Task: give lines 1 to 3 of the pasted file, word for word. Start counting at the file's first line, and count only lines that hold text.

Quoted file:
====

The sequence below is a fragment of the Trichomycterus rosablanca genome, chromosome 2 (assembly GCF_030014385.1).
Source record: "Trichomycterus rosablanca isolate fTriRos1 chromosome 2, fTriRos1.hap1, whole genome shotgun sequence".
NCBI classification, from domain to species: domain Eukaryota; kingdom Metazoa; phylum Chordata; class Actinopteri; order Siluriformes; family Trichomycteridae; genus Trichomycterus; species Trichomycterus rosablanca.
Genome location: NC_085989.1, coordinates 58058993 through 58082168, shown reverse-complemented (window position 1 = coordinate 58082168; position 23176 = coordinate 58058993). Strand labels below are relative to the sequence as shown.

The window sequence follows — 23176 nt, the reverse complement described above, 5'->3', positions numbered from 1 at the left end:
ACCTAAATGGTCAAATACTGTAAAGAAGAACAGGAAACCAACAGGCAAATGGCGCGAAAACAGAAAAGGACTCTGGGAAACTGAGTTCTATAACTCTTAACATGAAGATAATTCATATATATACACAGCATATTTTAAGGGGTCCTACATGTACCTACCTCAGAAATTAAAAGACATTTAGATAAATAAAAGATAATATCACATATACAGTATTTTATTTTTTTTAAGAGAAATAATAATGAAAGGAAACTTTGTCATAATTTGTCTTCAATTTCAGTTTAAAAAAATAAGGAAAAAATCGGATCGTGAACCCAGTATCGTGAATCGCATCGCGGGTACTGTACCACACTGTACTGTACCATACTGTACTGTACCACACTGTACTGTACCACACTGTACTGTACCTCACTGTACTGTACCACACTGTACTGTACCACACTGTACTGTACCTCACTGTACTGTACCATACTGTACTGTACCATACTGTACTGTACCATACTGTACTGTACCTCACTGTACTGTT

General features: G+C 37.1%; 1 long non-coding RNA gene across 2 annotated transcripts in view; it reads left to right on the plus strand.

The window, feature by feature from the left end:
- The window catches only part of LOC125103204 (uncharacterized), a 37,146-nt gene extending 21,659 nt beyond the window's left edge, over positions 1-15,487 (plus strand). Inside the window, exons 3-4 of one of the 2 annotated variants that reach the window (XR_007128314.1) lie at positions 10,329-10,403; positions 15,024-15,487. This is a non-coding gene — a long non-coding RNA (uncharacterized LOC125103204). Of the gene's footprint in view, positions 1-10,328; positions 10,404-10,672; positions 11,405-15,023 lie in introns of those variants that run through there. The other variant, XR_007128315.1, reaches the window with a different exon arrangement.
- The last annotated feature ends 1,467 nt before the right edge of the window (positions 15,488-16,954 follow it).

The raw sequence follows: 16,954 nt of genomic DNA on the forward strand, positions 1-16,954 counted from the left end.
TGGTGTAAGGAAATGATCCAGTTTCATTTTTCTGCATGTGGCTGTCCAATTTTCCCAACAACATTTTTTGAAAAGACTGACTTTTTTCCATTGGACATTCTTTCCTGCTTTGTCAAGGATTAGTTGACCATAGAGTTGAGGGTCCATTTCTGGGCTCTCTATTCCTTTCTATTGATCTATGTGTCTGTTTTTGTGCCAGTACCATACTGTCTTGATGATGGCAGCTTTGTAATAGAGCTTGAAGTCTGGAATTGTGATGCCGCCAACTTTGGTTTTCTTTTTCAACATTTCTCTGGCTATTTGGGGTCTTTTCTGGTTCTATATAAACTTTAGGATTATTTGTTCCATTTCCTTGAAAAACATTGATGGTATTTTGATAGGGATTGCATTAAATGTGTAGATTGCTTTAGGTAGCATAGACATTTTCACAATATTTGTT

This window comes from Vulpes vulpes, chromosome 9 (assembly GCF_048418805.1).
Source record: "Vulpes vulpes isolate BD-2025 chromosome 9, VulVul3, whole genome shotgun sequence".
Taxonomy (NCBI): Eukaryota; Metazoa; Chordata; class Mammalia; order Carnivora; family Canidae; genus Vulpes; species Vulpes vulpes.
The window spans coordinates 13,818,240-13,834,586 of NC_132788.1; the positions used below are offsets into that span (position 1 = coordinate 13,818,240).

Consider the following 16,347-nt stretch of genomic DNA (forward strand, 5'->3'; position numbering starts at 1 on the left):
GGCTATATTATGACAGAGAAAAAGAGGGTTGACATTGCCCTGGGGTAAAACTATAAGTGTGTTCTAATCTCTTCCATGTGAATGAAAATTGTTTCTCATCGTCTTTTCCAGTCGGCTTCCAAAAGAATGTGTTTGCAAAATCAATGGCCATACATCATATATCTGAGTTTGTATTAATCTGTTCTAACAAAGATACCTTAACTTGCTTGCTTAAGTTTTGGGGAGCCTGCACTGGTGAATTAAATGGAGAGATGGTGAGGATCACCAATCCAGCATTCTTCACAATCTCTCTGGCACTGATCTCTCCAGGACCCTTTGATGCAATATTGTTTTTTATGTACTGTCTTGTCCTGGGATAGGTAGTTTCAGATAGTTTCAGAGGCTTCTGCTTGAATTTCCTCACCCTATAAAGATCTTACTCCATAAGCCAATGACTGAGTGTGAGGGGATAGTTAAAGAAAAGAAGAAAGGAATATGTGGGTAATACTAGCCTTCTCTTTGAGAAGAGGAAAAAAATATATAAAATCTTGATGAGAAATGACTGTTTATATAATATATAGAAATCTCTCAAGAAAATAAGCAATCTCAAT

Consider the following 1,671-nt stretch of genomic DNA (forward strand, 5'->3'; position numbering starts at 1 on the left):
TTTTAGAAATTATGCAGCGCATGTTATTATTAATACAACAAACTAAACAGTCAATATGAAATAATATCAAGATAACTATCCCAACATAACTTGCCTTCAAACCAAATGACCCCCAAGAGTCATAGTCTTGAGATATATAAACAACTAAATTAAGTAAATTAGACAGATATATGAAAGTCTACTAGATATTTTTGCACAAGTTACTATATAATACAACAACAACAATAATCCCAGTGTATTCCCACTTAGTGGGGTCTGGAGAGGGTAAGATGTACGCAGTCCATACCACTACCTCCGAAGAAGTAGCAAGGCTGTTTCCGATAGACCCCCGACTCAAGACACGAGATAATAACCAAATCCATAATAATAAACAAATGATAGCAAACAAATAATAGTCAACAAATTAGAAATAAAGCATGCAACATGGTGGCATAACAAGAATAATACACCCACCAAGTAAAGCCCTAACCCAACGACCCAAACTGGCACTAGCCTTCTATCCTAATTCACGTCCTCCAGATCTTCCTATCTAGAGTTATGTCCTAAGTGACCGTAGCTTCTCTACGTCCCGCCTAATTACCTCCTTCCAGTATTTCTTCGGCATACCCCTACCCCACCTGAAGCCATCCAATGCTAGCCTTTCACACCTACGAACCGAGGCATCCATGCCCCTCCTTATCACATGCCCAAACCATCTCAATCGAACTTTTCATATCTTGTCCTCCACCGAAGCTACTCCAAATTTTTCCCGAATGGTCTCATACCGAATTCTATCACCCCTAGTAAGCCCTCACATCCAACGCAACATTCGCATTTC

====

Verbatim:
The sequence below is a fragment of the Trichomycterus rosablanca genome, chromosome 2 (assembly GCF_030014385.1).
Source record: "Trichomycterus rosablanca isolate fTriRos1 chromosome 2, fTriRos1.hap1, whole genome shotgun sequence".
NCBI classification, from domain to species: domain Eukaryota; kingdom Metazoa; phylum Chordata; class Actinopteri; order Siluriformes; family Trichomycteridae; genus Trichomycterus; species Trichomycterus rosablanca.